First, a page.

China’s duty-free access to 97 per cent of Bangladeshi products could not perhaps have come at a better time. Owing to COVID-19, the readymade garment sector was struggling with its faltering exports in the major export destinations while also dealing with large-scale order cancellations from global buyers, when came in this offer from the Chinese Government.
Considering the size of China’s apparel market, which is approximately around US $ 330 billion (as of 2019), and second only to that of USA (market size of approximately US $ 345 billion), it was felt that the decision of the Chinese Government to offer zero-tariff facility to 97 per cent of items imported from Bangladesh, effective from 1 July, would do a world of good to salvage the falling apparel exports, subsequent to the global outbreak of the pandemic.
“China used to provide us duty-free access for 60 per cent items of all the tariff lines under its LDC scheme through World Trade Organisation (WTO) notification, and I think this has been extended to 98 per cent since the formalities were going on for quite some time,” maintained Dr. Rubana Huq, President, Bangladesh Garment Manufacturers and Exporters Association (BGMEA) then, adding, “Though apparently the duty-free and quota-free facility is more beneficial for us at this moment than Asia Pacific Trade Agreement (APTA) with respect to product coverage and tariff cut, but when we will lose LDC status we will have to go for APTA.”
Welcoming the Chinese move, the Federation of Bangladesh Chambers of Commerce and Industries (FBCCI) President Sheikh Fazle Fahim said Bangladesh should focus on value chain sector-based support through fiscal, non-fiscal, tariff and applicable incentives across agriculture, manufacturing and service sectors to maintain export growth strategy.
“Product access in the Chinese market is welcomed in this humanitarian global crisis. We are in consultation with the Government, stakeholders of 97 per cent product list to maximise export opportunities of the 5,100 plus products, mitigate any challenges in execution and look into the 3 per cent that still has barriers and will be engaged from FBCCI with our counterparts in China, as we are sure Government to Government engagements will continue on policy supports as the new opportunities yielded because of that,” maintained Sheikh Fazle Fahim.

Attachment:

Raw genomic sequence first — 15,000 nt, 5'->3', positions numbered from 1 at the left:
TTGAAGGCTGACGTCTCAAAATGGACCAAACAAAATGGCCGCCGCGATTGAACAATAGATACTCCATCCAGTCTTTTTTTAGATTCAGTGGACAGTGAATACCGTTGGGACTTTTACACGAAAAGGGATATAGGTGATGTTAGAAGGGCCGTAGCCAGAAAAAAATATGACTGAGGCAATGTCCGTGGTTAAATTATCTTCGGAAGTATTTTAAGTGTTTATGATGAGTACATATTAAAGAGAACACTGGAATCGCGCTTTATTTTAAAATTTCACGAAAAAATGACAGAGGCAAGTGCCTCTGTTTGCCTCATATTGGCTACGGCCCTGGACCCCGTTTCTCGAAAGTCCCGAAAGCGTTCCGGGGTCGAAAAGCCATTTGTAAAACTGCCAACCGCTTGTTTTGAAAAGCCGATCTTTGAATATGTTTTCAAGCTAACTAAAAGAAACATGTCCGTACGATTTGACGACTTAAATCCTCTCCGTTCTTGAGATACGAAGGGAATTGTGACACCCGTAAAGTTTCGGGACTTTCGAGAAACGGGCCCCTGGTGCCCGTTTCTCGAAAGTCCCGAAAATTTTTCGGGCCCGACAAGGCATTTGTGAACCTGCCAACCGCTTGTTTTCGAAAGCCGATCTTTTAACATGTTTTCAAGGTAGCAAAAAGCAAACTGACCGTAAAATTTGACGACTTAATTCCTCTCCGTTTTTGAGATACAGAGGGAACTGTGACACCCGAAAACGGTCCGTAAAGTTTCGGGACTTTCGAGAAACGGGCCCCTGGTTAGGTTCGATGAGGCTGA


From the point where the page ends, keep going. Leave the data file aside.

Now, a couple of months down the line, let’s find out what has been the implication of the same — China’s duty-free access to 97 per cent of Bangladeshi products — and how far has Bangladesh benefitted from this Chinese move?
Prior to the trade facilities being granted, the country would enjoy the similar privileges for only 60 per cent of its products under the APTA arrangement, where Bangladesh is a founding member. However, after the duty-free trade facility declaration by the Chinese – on 16 June 2020 – China announced the duty-free export facilities for 97 per cent of its tariff line, and with the announcement, a total of 8,256 Bangladeshi items are now eligible for zero-duty facilities in the Chinese market – there was anticipation that Bangladesh’s exports to China would witness a sharp rise.
However, data shows rather the contrary! As per the Export Promotion Bureau (EPB) figures, Bangladesh’s exports to China stood at US $ 110 million during the July-August period of FY21, down by 16.66 per cent compared to the same period last year.
Now, if economists and exporters are to be believed, this is partly due to lack of a diversified products basket, while lack of clarity amongst exporters about the new product list has further added to the issue.
It may be mentioned here that apparel products along with rawhides and leather products, live and frozen fish and crabs, jute and jute products and plastic products constitute the major exportable items to China from Bangladesh.
Although China is one of the export destinations of Bangladeshi apparel items, mainly cotton-based, the export volume has been rather insignificant compared to that of the European Union (EU) countries and the United States. In 2009, Bangladesh’s total export to Chinese market under the APTA preference scheme was US $ 140.72 million, of which apparels accounted for only US $ 19.79 million as against China’s total imports of apparels worth US $ 1,651.75 million. Further data from the country’s EPB shows Bangladesh exported garment items worth US $ 391.60 million to China in fiscal 2016-17, and it remained almost the same in fiscal 2017-18.
“Exports under the new duty-free access package became effective from 1 July and the exporters are getting the benefits out of the fresh trade privilege,” Md. Abdur Rahim Khan, Joint Secretary (Export Wing), told the media, while adding that since there was a language barrier, it would take some time to reap the benefits.